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About the Book

The Fall of the Roman Empire is a magnificent recounting of one of the most important chapters in human history.

The Fate of Rome is the first book to investigate the disastrous impact of climate change and infectious illnesses in the fall of Rome’s power—a tale of nature triumphing over human ambition.

Kyle Harper weaves together a grand historical narrative with cutting-edge climate science to show how the fate of Rome was determined not only by emperors and barbarians, but also by volcanic eruptions, solar cycles, and deadly viruses and bacteria.

He takes readers from Rome’s apex in the second century, when the empire appeared to be an unstoppable powerhouse, to its disintegration in the seventh century, when the empire was politically fractured and materially impoverished.

The Romans were tenacious in the face of great environmental stress until the beleaguered empire could no longer survive the combined pressures of a “little cold age” and periodic outbreaks of bubonic plague, according to Harper.

Book Review

Inventive and daring… A broad overview of the late Roman Empire is seen through the eyes of one historian’s sharp, perceptive, and inquisitive mind.

In his sweeping recounting of the development and fall of an empire, Kyle Harper contends that ‘germs, as well as Germans’, were responsible for the fall of Rome.

The Fate of Rome belongs on the same shelf as Gibbon’s masterpiece. It will likely be regarded as a vital text in the future.

Key Takeaways from the Book

The Fate of Rome is a comprehensive narrative of how one of history’s greatest civilizations confronted and endured but ultimately succumbed to the accumulated burden of nature’s brutality.

It is a melancholy reflection on humanity’s intimate relationship with the environment. The example of Rome serves as a current reminder that climate change and germ evolution have impacted our environment in unexpected and significant ways.

About the Author

Kyle Harper is a University of Oklahoma professor of classics and letters. Slavery in the Late Roman World, AD 275–425, is one of his publications.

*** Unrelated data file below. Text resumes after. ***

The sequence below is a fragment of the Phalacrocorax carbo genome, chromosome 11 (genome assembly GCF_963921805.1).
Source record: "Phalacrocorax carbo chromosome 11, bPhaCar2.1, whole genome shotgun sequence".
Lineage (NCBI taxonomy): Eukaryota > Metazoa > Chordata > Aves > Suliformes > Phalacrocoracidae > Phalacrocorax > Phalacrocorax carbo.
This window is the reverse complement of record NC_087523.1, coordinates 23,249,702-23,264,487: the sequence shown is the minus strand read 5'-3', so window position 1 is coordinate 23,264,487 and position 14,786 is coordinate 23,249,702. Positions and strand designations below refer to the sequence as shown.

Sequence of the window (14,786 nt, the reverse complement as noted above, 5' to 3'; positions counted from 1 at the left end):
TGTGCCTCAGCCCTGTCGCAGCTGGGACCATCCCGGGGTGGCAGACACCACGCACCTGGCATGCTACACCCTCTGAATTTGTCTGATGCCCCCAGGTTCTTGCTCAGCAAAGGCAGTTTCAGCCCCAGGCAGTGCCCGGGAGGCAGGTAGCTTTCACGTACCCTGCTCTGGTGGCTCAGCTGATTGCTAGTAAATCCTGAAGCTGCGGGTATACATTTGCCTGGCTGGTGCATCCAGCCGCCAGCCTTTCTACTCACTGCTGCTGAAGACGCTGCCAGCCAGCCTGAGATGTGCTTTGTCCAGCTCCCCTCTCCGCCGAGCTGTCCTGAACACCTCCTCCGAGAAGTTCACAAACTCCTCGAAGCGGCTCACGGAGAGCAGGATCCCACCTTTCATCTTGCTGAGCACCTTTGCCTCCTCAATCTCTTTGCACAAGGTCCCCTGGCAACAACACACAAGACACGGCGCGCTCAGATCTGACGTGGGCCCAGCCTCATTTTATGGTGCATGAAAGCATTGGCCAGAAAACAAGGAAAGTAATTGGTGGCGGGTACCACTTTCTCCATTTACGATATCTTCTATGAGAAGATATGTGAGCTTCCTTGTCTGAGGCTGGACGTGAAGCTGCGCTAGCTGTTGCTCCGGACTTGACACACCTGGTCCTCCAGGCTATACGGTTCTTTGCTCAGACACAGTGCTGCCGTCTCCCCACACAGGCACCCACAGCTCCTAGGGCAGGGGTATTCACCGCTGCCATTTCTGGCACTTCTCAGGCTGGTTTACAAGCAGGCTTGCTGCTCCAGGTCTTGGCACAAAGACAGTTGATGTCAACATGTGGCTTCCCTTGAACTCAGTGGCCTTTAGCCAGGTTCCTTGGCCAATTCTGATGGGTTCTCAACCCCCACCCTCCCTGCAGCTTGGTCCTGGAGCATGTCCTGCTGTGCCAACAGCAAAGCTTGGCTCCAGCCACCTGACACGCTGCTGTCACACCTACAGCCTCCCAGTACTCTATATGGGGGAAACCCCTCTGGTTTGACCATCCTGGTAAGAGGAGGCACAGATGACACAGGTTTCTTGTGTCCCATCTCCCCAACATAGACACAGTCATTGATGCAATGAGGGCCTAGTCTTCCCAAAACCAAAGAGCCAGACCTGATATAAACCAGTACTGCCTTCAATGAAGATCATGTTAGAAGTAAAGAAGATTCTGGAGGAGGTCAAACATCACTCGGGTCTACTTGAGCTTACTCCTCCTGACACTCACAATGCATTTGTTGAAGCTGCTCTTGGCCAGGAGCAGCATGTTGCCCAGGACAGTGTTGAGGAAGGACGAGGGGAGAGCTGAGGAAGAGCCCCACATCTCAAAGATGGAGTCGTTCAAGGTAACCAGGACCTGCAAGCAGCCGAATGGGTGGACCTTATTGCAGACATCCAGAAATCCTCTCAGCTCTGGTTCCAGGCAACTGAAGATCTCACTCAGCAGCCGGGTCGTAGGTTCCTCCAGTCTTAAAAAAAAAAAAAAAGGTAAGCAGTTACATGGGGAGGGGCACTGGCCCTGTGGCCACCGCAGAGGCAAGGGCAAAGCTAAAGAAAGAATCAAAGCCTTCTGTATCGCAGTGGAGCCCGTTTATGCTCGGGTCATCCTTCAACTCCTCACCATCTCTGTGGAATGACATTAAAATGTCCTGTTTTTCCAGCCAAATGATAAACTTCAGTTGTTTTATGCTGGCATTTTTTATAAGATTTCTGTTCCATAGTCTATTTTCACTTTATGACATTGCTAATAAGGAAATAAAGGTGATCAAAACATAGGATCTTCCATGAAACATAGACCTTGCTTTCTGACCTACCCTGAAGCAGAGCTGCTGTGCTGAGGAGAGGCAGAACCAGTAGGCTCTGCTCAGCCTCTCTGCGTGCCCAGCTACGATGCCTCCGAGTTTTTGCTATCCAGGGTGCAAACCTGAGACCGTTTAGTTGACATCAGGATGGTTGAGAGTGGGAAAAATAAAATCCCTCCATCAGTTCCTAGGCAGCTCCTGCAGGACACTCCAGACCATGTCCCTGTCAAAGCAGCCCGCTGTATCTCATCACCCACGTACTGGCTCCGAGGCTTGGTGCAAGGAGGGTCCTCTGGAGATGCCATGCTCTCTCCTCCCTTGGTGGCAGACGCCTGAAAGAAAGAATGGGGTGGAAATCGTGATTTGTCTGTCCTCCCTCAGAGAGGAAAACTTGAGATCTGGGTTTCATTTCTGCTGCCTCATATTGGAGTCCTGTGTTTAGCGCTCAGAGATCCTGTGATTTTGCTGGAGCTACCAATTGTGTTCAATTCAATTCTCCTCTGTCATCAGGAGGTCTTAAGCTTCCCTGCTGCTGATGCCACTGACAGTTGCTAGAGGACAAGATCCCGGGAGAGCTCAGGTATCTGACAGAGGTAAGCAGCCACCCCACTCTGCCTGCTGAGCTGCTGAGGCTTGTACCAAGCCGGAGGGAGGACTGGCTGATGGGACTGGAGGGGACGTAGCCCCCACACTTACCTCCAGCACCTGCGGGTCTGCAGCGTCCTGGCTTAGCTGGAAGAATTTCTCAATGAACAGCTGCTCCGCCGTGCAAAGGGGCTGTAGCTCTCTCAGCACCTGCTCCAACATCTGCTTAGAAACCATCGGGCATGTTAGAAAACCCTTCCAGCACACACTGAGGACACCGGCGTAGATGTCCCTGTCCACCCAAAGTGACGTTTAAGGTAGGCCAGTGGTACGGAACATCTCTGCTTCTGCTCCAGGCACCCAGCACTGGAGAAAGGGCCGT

Book Details

This book can be bought in Paperback, Kindle, Audible, Hardcover forms.

  • Author: Kyle Harper
  • Pages: 440 (Paperback)
  • Category/Genre: Ancient Roman History, Viral Diseases, Communicable Diseases.

8. The Darkening Age: The Christian Destruction of the Classical World

8. The Darkening Age: The Christian Destruction of the Classical World
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About the Book

“The Darkening Age: The Christian Destruction of the Classical World” written by Catherine Nixey is a New York Times Notable Book, A New York Times Book Review Editors’ Choice, named a Book of the Year by the Telegraph.

Locals in Harran refused to convert. Their limbs were dissected and strung along the town’s main street. Zealots dragged the elderly philosopher-mathematician Hypatia from her chariot and flayed her to death with broken ceramic shards in Alexandria.

Not long earlier, their fellow Christians had assaulted the city’s most important temple, destroying all was remained of Alexandria’s Great Library and smashing its world-famous statues. The conquest of the West by Christianity is now referred to as a “triumph.”

However, this triumph was accompanied by an orgy of destruction, in which Jesus’ followers assaulted and destroyed classical culture, contributing to the collapse of Western civilization over a thousand years.

Book Review

The Darkening Age is a fascinating and captivating book that questions our entire picture of Christianity’s early years and the medieval society that followed.

This work represents the debut of a formidable classicist and historian, and it is a remarkable mix of gripping narrative and incisive scholarly judgment.

Catherine Nixey has written a daring, fascinating, and challenging book that questions how and why early Christianity spread so far and swiftly in its early days.

Nixey is a funny and outspoken guide to a world that will be unexpected, startling, and troubling to many readers.

Key Takeaways from the Book

Catherine Nixey beautifully resurrects this buried history in The Darkening Age, providing a heartbreaking account of the rise of Christianity and its tragic cost.

About the Author

Catherine Nixey is a classicist and journalist. Her mother was a nun, and her father was a monk, and she was raised in a Catholic household.

She studied classics at Cambridge and taught the subject for several years before joining the Times (UKarts )’s desk, where she now works.

Book Details

This book can be purchased in Paperback, Kindle, Audio CD, and Hardback versions.

  • Author: Catherine Nixey
  • Pages: 368 (Paperback)
  • Category/Genre: Religious Intolerance & Persecution, Ancient Greek History, Ancient Roman History.

Final Verdict

These 8 of the best Roman history books, one for each of the Caesars mentioned in our first pick. Take a look at one right now and see if you can cross the Rubicon to become a true history geek!